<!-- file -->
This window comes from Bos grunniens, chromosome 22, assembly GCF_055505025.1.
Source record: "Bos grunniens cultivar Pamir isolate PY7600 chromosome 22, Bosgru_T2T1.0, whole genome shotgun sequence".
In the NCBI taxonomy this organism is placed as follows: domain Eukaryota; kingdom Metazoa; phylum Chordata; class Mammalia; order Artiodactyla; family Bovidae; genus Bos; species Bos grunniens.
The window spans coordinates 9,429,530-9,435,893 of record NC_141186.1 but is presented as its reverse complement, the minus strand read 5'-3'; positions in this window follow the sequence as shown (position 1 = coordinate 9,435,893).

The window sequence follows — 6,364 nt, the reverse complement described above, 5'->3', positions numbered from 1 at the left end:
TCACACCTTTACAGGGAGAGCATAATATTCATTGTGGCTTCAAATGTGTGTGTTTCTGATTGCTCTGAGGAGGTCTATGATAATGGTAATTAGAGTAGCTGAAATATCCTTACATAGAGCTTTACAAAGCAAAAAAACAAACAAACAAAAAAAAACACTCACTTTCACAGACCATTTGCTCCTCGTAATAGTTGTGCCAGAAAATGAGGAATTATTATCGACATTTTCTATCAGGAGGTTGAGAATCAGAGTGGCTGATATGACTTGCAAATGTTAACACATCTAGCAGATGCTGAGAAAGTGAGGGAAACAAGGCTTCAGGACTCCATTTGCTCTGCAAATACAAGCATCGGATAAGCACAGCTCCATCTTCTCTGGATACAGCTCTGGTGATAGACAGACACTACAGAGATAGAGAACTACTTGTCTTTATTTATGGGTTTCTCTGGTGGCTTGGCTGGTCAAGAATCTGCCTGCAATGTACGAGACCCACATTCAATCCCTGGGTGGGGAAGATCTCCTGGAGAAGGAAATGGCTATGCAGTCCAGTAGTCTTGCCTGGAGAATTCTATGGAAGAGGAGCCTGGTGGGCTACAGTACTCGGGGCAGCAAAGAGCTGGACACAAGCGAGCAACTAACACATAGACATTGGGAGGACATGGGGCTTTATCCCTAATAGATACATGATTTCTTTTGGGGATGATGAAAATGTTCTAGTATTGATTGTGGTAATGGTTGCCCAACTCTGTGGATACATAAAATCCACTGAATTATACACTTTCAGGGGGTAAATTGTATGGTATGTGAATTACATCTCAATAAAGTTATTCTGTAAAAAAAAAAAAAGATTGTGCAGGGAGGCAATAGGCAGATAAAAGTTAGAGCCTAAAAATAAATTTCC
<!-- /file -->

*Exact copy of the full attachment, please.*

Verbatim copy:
This window comes from Bos grunniens, chromosome 22, assembly GCF_055505025.1.
Source record: "Bos grunniens cultivar Pamir isolate PY7600 chromosome 22, Bosgru_T2T1.0, whole genome shotgun sequence".
In the NCBI taxonomy this organism is placed as follows: domain Eukaryota; kingdom Metazoa; phylum Chordata; class Mammalia; order Artiodactyla; family Bovidae; genus Bos; species Bos grunniens.
The window spans coordinates 9,429,530-9,435,893 of record NC_141186.1 but is presented as its reverse complement, the minus strand read 5'-3'; positions in this window follow the sequence as shown (position 1 = coordinate 9,435,893).

The window sequence follows — 6,364 nt, the reverse complement described above, 5'->3', positions numbered from 1 at the left end:
TCACACCTTTACAGGGAGAGCATAATATTCATTGTGGCTTCAAATGTGTGTGTTTCTGATTGCTCTGAGGAGGTCTATGATAATGGTAATTAGAGTAGCTGAAATATCCTTACATAGAGCTTTACAAAGCAAAAAAACAAACAAACAAAAAAAAACACTCACTTTCACAGACCATTTGCTCCTCGTAATAGTTGTGCCAGAAAATGAGGAATTATTATCGACATTTTCTATCAGGAGGTTGAGAATCAGAGTGGCTGATATGACTTGCAAATGTTAACACATCTAGCAGATGCTGAGAAAGTGAGGGAAACAAGGCTTCAGGACTCCATTTGCTCTGCAAATACAAGCATCGGATAAGCACAGCTCCATCTTCTCTGGATACAGCTCTGGTGATAGACAGACACTACAGAGATAGAGAACTACTTGTCTTTATTTATGGGTTTCTCTGGTGGCTTGGCTGGTCAAGAATCTGCCTGCAATGTACGAGACCCACATTCAATCCCTGGGTGGGGAAGATCTCCTGGAGAAGGAAATGGCTATGCAGTCCAGTAGTCTTGCCTGGAGAATTCTATGGAAGAGGAGCCTGGTGGGCTACAGTACTCGGGGCAGCAAAGAGCTGGACACAAGCGAGCAACTAACACATAGACATTGGGAGGACATGGGGCTTTATCCCTAATAGATACATGATTTCTTTTGGGGATGATGAAAATGTTCTAGTATTGATTGTGGTAATGGTTGCCCAACTCTGTGGATACATAAAATCCACTGAATTATACACTTTCAGGGGGTAAATTGTATGGTATGTGAATTACATCTCAATAAAGTTATTCTGTAAAAAAAAAAAAAGATTGTGCAGGGAGGCAATAGGCAGATAAAAGTTAGAGCCTAAAAATAAATTTCC